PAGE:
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Dining

Subtle brilliance: Tom Colicchio strikes again with Heritage Steak

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An indulgent first course: spicy braised pork belly with fried oysters, horseradish and tomato molasses.
Photo: Leila Navidi

Tom Colicchio is a celebrity chef of the first order thanks to his Top Chef gig, surely as famous as Gordon Ramsay or Wolfgang Puck or Mario Batali. Like them, he governs a successful, acclaimed restaurant empire, though his is a bit understated by comparison. When Heritage Steak arrived at the Mirage in late summer—something new, not a spin-off of his Craft restaurants—there was no blitzkrieg of hype like last year’s Ramsayfest. Maybe it’s still coming. Maybe it’s not Colicchio’s style. Maybe it’s unnecessary.

There’s something about Las Vegas that takes the oomph out of big restaurant openings; there are too many, and national arbiters of culinary taste (still) don’t take Vegas seriously. Shouldn’t a new concept by an American restaurant giant make some serious noise? Or are Colicchio’s restaurants so consistently excellent that they’re taken for granted?

Tom Colicchio's Heritage Steak

When Craftsteak landed at MGM Grand in 2002, a new standard was set for the Las Vegas steakhouse. Now the Strip is the steakhouse center of the universe, and so Colicchio shifts gears with Heritage. We’re told the focus is open-flame cooking and the dish descriptions reflect that idea, but this place is something more. It has favorite cuts and sides, but also creative, substantial first courses and artfully composed entrées that don’t require à la carte ordering. This menu is closer to Craft than Craftsteak, or, more Colicchio-ish.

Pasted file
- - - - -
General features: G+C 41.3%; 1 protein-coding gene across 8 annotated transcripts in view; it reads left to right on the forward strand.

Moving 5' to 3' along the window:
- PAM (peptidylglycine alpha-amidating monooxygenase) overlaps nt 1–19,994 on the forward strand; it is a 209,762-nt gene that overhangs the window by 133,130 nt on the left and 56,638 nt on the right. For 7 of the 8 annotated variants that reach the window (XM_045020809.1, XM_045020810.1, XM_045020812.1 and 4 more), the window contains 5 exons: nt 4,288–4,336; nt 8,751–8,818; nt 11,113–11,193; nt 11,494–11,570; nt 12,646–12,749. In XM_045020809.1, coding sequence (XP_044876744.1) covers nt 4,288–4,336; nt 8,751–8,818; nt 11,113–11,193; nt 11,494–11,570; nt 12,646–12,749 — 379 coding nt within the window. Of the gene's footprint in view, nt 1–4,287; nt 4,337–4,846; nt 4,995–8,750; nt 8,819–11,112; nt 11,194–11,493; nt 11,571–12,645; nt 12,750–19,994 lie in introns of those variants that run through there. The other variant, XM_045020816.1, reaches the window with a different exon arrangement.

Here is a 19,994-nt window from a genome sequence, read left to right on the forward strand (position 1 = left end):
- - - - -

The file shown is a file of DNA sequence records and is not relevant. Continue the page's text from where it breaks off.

Still, there’s a lot of meat. I felt silly ordering the braised short ribs ($40), one of the only dishes not cooked over fire, but the meat was so buttery-rich and its accompanying roasted heirloom tomatoes so fresh and sweet, it’ll be hard not to have this again. A New York Strip ($45) is served as massive beef medallions with a pepper bordelaise over arugula and small roasted potatoes. And this roasted chicken ($36) is as good as the ones at the fancy French restaurants, though Heritage’s comes with game-changing spicy onion rings.

Vadouvan grilled lamb ribs with bread and butter pickles.

The menu changes a little each day. Market fish for me was Mediterranean sea bass ($38) between layers of roasted tomatoes and zucchini relish, one of many dishes as pretty as they are delicious. The steak section offers a porterhouse for two ($98), a bone-in ribeye, a 10-ounce filet, a Tabasco- and pepper-laced skirt steak and a Japanese A5 Kobe tenderloin ($200). Judge me if you like, but I’m perfectly fine with the filet, if a little amazed at how much beefy flavor resonated throughout its velvety rare core and savory, charred edges. The next day: cold sliced leftover bliss.

The first courses are revelatory. The Caesar uses grilled romaine ($14) and white anchovy. At this time of year, we don’t even deserve flavors as deep as those in the wood-roasted onion soup ($16) with bacon, garlic and smoked escargot. A salad of grilled shrimp, shishito peppers, cherry tomatoes and squid ink vinaigrette ($23) absolutely pops, and there’s more sensory overload with plates of wood-roasted peaches and Iberico ham ($16), and braised pork belly with fried oysters and horseradish ($22).

You could sit at the amber and mahogany bar overlooking Mirage’s tropical atrium with a few of these plates and a brew from Heritage’s very respectable craft beer list and easily conclude that this is the best place in Vegas to eat right now. You wouldn’t even need a steak.

Heritage Steak Mirage, 791-7330. Daily, 5-10:30 p.m.

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Brock Radke is Las Vegas Weekly's food editor and author of the Strip-focused column The Incidental Tourist. He has written ...

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